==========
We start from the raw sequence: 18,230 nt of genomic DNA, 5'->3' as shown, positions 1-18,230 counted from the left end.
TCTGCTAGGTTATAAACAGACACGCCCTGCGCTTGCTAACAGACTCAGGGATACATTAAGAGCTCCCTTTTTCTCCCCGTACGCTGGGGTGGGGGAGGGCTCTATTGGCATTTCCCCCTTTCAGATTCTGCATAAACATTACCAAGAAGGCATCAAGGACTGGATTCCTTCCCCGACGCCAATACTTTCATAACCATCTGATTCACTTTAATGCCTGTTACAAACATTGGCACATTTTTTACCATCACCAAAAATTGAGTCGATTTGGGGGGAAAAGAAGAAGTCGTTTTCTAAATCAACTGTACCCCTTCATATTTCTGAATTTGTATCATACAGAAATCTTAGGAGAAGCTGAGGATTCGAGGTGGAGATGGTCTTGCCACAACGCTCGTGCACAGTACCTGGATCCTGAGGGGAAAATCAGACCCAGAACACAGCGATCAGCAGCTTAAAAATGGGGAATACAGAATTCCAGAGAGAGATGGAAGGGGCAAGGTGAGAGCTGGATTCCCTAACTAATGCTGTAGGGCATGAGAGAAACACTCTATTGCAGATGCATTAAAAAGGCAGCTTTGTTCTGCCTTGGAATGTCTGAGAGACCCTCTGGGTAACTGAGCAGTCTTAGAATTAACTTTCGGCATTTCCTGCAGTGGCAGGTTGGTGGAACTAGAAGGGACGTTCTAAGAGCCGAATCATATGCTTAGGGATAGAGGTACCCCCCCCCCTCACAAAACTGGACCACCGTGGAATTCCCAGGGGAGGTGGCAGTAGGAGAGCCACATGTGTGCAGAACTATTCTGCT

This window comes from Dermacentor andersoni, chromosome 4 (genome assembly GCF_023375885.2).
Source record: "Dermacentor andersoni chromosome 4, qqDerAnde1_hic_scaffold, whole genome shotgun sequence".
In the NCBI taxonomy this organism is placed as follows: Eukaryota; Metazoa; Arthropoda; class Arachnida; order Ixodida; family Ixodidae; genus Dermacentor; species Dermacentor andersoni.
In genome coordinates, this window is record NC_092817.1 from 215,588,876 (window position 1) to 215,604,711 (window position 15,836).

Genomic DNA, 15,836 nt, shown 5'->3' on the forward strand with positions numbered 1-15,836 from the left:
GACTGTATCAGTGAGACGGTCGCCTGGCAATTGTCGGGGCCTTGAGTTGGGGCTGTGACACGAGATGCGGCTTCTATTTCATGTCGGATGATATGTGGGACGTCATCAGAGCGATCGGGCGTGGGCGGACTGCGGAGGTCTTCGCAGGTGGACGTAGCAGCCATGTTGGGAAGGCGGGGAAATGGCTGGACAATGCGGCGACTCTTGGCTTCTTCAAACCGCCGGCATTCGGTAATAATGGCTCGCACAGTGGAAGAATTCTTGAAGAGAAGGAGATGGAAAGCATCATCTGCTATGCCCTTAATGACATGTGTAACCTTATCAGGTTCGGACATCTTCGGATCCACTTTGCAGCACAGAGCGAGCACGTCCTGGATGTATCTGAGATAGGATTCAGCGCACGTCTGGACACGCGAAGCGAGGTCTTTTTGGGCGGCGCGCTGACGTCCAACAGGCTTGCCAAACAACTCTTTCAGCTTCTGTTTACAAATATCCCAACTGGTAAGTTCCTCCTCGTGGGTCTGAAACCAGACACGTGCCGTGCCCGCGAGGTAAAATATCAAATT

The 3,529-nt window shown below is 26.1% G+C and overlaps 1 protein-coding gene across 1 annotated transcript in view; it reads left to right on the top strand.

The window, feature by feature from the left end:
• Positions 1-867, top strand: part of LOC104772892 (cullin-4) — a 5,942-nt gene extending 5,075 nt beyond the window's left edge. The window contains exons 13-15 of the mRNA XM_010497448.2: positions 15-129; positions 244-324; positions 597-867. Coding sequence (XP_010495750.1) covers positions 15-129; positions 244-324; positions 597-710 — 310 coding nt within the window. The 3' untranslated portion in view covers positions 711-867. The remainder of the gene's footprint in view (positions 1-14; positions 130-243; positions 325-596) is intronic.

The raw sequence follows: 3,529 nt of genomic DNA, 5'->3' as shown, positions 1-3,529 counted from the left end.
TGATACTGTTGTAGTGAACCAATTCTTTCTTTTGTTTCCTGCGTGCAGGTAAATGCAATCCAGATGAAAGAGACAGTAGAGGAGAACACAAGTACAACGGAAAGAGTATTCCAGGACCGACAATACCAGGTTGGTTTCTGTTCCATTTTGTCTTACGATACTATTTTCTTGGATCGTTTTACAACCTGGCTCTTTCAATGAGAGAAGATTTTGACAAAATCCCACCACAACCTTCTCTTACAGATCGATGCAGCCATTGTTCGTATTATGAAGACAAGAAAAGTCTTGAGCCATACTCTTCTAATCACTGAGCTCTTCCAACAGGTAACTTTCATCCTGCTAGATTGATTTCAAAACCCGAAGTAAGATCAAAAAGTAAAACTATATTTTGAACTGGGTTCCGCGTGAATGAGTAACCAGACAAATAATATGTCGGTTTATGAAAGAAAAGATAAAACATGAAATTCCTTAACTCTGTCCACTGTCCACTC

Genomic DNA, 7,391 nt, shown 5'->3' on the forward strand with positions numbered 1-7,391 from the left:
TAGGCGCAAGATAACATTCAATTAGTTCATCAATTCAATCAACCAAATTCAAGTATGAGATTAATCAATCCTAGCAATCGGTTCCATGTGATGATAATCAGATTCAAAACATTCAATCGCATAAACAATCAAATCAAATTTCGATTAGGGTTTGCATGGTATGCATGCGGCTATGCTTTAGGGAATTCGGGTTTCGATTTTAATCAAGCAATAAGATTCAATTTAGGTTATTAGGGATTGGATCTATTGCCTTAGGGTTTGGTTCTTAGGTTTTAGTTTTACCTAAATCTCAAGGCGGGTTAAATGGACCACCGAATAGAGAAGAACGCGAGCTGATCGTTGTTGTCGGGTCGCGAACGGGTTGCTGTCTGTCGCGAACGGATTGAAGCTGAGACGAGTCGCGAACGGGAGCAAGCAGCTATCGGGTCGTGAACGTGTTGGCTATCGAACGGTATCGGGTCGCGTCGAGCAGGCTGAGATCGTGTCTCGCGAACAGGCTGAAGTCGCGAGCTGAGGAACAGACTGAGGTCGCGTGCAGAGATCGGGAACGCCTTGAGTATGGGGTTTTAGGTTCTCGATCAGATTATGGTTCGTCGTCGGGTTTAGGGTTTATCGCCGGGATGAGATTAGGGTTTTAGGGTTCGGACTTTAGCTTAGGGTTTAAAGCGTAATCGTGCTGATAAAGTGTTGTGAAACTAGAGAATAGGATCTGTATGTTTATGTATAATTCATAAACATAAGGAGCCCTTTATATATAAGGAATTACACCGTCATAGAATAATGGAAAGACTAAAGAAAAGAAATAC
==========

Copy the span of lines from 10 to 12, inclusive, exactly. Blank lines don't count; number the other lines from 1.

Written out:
The window, feature by feature from the left end:
• Positions 1-867, top strand: part of LOC104772892 (cullin-4) — a 5,942-nt gene extending 5,075 nt beyond the window's left edge. The window contains exons 13-15 of the mRNA XM_010497448.2: positions 15-129; positions 244-324; positions 597-867. Coding sequence (XP_010495750.1) covers positions 15-129; positions 244-324; positions 597-710 — 310 coding nt within the window. The 3' untranslated portion in view covers positions 711-867. The remainder of the gene's footprint in view (positions 1-14; positions 130-243; positions 325-596) is intronic.

The raw sequence follows: 3,529 nt of genomic DNA, 5'->3' as shown, positions 1-3,529 counted from the left end.